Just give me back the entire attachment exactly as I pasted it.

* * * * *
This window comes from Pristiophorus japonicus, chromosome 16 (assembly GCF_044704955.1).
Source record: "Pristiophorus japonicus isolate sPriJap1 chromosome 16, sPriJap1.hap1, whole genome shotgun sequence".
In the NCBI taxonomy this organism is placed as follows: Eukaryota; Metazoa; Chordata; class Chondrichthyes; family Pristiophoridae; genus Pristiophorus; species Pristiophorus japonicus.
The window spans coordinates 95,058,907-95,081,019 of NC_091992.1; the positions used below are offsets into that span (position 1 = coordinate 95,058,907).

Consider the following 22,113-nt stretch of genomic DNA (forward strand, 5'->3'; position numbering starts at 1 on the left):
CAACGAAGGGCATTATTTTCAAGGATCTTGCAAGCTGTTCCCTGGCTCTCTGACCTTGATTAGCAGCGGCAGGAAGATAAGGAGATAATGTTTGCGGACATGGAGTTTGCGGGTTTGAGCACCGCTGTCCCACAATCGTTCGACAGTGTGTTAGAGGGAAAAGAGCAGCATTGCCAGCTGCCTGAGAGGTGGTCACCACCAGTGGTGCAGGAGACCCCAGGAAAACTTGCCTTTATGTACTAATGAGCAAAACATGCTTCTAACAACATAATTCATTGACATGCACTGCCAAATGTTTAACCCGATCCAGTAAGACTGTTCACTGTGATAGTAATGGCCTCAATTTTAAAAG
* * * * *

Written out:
This window comes from Pristiophorus japonicus, chromosome 16 (assembly GCF_044704955.1).
Source record: "Pristiophorus japonicus isolate sPriJap1 chromosome 16, sPriJap1.hap1, whole genome shotgun sequence".
In the NCBI taxonomy this organism is placed as follows: Eukaryota; Metazoa; Chordata; class Chondrichthyes; family Pristiophoridae; genus Pristiophorus; species Pristiophorus japonicus.
The window spans coordinates 95,058,907-95,081,019 of NC_091992.1; the positions used below are offsets into that span (position 1 = coordinate 95,058,907).

Consider the following 22,113-nt stretch of genomic DNA (forward strand, 5'->3'; position numbering starts at 1 on the left):
CAACGAAGGGCATTATTTTCAAGGATCTTGCAAGCTGTTCCCTGGCTCTCTGACCTTGATTAGCAGCGGCAGGAAGATAAGGAGATAATGTTTGCGGACATGGAGTTTGCGGGTTTGAGCACCGCTGTCCCACAATCGTTCGACAGTGTGTTAGAGGGAAAAGAGCAGCATTGCCAGCTGCCTGAGAGGTGGTCACCACCAGTGGTGCAGGAGACCCCAGGAAAACTTGCCTTTATGTACTAATGAGCAAAACATGCTTCTAACAACATAATTCATTGACATGCACTGCCAAATGTTTAACCCGATCCAGTAAGACTGTTCACTGTGATAGTAATGGCCTCAATTTTAAAAG